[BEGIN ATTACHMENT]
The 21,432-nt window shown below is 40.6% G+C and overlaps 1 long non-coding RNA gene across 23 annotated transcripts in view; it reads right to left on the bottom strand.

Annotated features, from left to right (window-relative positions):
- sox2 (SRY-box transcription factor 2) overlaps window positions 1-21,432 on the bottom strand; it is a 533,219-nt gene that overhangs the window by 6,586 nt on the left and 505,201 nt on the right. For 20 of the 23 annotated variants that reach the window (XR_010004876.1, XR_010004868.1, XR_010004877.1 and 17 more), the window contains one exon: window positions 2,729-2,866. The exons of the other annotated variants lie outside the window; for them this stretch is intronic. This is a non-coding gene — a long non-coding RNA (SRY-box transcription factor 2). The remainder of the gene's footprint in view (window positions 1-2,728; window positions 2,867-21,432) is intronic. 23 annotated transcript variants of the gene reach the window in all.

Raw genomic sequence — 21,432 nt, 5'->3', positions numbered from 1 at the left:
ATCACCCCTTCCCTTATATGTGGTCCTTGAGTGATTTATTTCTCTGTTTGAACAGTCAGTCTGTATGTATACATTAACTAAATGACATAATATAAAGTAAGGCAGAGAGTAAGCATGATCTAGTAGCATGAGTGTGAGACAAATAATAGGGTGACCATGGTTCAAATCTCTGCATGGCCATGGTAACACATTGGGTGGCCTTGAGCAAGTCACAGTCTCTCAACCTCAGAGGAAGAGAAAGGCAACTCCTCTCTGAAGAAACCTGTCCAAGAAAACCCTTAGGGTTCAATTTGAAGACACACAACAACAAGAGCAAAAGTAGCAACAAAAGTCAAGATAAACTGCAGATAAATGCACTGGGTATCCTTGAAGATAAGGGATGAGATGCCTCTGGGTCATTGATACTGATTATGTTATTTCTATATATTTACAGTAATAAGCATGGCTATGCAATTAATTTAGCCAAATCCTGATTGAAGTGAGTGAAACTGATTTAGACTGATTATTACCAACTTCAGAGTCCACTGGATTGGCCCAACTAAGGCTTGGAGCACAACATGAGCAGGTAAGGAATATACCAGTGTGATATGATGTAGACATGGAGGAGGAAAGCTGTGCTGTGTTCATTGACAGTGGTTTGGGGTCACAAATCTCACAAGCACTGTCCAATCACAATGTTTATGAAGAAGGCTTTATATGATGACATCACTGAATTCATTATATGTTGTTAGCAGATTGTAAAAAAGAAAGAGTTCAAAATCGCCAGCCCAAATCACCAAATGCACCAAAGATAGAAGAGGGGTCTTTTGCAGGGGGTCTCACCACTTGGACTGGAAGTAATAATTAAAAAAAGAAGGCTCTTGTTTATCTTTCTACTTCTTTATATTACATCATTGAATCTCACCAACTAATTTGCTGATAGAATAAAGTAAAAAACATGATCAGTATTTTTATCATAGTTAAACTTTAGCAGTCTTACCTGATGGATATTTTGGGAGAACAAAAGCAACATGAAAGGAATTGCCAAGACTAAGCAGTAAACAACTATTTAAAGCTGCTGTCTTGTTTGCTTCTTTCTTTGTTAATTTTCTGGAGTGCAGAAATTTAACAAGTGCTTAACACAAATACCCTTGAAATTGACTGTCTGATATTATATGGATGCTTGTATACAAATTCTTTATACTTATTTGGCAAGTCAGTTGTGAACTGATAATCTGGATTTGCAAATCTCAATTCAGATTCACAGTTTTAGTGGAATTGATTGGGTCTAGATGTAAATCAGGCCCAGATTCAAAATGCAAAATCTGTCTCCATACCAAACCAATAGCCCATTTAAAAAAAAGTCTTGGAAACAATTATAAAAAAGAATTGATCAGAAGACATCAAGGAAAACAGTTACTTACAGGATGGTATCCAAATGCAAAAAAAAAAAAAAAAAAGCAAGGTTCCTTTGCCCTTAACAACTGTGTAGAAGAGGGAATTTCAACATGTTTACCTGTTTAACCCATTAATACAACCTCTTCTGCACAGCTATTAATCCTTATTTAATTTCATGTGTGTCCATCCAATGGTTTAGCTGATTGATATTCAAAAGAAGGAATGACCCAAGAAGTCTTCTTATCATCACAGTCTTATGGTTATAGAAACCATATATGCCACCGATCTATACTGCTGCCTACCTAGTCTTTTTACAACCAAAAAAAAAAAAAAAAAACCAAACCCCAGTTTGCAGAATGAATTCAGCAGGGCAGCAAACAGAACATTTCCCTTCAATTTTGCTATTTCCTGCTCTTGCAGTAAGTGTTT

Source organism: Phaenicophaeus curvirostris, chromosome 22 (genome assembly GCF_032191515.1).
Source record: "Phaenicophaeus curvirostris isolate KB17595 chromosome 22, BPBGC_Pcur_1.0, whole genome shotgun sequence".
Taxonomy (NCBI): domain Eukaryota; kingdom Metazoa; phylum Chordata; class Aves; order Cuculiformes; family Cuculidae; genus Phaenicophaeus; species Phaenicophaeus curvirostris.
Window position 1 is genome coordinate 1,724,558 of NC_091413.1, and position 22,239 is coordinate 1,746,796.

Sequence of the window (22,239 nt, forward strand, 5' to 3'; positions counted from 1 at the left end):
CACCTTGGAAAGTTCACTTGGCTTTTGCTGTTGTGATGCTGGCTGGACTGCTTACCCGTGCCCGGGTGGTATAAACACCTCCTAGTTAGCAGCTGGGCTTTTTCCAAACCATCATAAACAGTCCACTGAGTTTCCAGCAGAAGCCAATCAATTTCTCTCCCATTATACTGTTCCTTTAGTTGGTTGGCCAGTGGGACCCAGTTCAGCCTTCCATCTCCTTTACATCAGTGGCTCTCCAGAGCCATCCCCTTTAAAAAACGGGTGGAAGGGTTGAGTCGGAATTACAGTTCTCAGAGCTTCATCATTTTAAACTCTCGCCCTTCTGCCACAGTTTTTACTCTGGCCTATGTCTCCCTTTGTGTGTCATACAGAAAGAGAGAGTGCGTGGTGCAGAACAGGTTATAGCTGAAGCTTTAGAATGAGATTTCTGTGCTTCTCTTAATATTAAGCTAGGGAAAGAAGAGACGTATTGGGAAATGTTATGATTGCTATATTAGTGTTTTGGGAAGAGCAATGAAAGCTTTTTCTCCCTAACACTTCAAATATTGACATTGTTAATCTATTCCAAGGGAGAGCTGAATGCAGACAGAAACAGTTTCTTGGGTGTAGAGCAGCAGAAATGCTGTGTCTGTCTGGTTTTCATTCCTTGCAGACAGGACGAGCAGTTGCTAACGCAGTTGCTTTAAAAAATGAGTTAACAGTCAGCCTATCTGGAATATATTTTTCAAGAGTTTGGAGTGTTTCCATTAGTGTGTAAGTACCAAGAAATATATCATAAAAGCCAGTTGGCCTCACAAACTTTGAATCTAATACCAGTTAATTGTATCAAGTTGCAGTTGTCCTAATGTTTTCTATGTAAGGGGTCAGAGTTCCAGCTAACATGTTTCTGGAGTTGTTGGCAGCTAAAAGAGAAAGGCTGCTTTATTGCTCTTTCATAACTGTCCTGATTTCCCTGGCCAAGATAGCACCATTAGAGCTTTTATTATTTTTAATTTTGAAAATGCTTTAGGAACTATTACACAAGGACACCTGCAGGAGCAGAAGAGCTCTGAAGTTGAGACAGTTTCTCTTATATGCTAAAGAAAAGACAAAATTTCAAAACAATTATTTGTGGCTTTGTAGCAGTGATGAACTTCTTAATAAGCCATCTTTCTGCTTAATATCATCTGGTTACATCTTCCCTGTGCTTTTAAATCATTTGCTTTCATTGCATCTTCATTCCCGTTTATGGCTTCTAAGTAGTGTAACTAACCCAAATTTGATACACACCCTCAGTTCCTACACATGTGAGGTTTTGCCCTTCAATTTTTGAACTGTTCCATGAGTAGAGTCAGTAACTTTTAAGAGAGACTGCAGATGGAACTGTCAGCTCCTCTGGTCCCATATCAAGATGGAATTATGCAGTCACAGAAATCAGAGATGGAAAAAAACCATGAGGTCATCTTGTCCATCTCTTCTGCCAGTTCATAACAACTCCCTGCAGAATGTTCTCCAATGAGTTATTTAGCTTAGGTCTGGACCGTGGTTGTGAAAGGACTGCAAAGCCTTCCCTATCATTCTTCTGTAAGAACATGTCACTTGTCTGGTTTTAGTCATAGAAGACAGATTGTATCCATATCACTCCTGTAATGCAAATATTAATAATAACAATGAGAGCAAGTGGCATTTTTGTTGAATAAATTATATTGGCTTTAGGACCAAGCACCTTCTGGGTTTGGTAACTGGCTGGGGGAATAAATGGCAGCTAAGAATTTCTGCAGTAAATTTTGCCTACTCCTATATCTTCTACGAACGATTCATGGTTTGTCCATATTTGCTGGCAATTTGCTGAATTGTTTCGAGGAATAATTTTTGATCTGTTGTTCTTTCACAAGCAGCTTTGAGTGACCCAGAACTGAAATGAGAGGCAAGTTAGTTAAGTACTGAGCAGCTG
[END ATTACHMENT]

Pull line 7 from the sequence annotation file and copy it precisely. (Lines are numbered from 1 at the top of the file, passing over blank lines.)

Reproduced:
Source record: "Phaenicophaeus curvirostris isolate KB17595 chromosome 22, BPBGC_Pcur_1.0, whole genome shotgun sequence".